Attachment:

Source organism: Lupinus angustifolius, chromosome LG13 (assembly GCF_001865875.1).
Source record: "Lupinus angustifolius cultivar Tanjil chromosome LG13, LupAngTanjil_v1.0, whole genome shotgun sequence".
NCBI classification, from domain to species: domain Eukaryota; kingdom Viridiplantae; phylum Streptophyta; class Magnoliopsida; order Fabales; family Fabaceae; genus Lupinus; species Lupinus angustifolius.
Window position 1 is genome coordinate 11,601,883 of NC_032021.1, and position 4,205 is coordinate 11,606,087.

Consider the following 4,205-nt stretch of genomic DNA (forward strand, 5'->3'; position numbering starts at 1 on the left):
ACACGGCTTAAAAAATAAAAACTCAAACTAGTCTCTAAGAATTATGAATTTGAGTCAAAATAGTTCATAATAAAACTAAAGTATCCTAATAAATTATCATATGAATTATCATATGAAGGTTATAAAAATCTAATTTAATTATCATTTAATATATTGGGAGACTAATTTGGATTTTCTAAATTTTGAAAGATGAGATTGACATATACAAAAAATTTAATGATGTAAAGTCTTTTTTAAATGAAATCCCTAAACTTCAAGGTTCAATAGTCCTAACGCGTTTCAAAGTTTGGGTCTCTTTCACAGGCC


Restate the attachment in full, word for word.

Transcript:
Source organism: Lupinus angustifolius, chromosome LG13 (assembly GCF_001865875.1).
Source record: "Lupinus angustifolius cultivar Tanjil chromosome LG13, LupAngTanjil_v1.0, whole genome shotgun sequence".
NCBI classification, from domain to species: domain Eukaryota; kingdom Viridiplantae; phylum Streptophyta; class Magnoliopsida; order Fabales; family Fabaceae; genus Lupinus; species Lupinus angustifolius.
Window position 1 is genome coordinate 11,601,883 of NC_032021.1, and position 4,205 is coordinate 11,606,087.

Consider the following 4,205-nt stretch of genomic DNA (forward strand, 5'->3'; position numbering starts at 1 on the left):
ACACGGCTTAAAAAATAAAAACTCAAACTAGTCTCTAAGAATTATGAATTTGAGTCAAAATAGTTCATAATAAAACTAAAGTATCCTAATAAATTATCATATGAATTATCATATGAAGGTTATAAAAATCTAATTTAATTATCATTTAATATATTGGGAGACTAATTTGGATTTTCTAAATTTTGAAAGATGAGATTGACATATACAAAAAATTTAATGATGTAAAGTCTTTTTTAAATGAAATCCCTAAACTTCAAGGTTCAATAGTCCTAACGCGTTTCAAAGTTTGGGTCTCTTTCACAGGCC